Re: [nslu2-linux] unslung 3.16
- On Thu, 30 Dec 2004 07:57:36 -0000, ov <ov2k@...> wrote:
> Perhaps I've read the README wrong, but it seems like under the new
> unslung 3.16, the root filesystem has been moved into the flash
> I'm interested in 3.16 for some of the other features, butIn 3.x, you can easily recover with a reflash. Combine that with
> I'd rather keep the root filesystem on the disk, as with 2.12, so that
> if I screw something up, I can recover by unplugging the disk.
using the resling script to save and restore any modifications you do
make to the rootfs.
> I'm thinking of something like a boot order. The NSLU2 will check theIt's in the works. We have to reimplement the boot switchbox to use
> flash memory for a boot order (at this point, disk first or internal
> flash first). If it's disk first, dig around the disk for a viable
> root filesystem and use that. If there isn't one, fall back to the
> internal flash.
pivot_root instead of real-root-dev to be able to do this. We are
also going to include booting from an NFS mounted disk too.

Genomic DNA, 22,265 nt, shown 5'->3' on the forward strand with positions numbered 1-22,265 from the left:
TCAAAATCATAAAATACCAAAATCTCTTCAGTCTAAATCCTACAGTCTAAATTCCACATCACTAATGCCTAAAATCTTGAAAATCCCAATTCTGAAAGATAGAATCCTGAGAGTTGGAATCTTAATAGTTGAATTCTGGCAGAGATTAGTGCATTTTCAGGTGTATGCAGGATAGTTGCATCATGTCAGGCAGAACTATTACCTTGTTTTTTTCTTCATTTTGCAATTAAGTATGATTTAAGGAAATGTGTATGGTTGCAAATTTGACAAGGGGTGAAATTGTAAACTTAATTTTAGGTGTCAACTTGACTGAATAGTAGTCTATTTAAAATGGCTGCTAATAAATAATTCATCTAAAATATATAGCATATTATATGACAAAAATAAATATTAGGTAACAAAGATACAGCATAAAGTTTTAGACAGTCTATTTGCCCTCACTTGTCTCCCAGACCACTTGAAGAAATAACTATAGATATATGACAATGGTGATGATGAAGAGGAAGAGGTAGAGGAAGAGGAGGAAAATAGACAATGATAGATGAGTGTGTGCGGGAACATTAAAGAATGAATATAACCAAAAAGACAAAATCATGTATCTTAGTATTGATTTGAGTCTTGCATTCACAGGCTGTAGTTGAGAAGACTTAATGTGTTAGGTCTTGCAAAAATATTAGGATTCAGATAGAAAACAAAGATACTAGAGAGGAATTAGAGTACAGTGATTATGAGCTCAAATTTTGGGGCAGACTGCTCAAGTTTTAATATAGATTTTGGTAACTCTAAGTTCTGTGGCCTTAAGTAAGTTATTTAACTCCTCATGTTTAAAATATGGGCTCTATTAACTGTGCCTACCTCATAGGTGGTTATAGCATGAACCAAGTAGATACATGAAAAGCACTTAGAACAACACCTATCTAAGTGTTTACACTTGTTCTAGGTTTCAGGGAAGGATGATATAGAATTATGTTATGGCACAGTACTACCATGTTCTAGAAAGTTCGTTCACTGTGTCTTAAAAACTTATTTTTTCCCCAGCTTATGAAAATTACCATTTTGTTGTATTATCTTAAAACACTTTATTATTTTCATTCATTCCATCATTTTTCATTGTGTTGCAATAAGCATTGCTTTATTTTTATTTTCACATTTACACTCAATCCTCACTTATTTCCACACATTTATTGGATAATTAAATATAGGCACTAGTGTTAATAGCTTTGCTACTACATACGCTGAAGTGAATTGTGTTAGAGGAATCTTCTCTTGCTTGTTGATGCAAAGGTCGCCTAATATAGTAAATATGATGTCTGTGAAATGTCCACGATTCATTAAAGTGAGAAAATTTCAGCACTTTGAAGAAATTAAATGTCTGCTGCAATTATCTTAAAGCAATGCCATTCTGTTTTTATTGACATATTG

> Thoughts? I don't really know much about the boot process, so is thisIt is definitely doable, and is in the pipeline. We're just working
> even doable? Does anybody else think these are reasonable concerns?
out the best way to do it, given that in the past we have had to put a
"sleep 10 seconds" in there to make sure that USB disks were
As far as concerns about writing to flash goes, here's the facts:
1/ As far as I know, each block of 256kb in the flash is rated for at
least 100000 erase/write cycles.
2/ The jffs2 filesystem is specifically designed for flash, and has
wear leveling and other intelligent things to reduce the number of
3/ The /var and /dev directory trees are mounted as ramdisks on boot,
so any writes to these areas after boot are not going anywhere near
4/ It is our intention that the only writes to flash (unless the user
changes intentionally changes something) should be at boot, and when
packages are first installed. If you find a package that is writing
things to flash at run-time, then report it as a slugbug and it will
be given the highest priority.
5/ So our contention is that even if you reboot your NSLU2 or install
packages 3 times a day, then your flash should last at least 90 years
Having said all that, each person who installs custom firmware takes
individual responsibility for their actions. The development team
takes all care and precautions, but if you (the collective you, not
Oliver in particular) are a person who is prone to court actions
because the Unslung firmware broke your $80 NSLU2, then we'd prefer
that you didn't use the Unslung firmware in the first place :-)
And having said all that, we are re-implementing the ability to load
the rootfs from an external disk instead of the internal flash.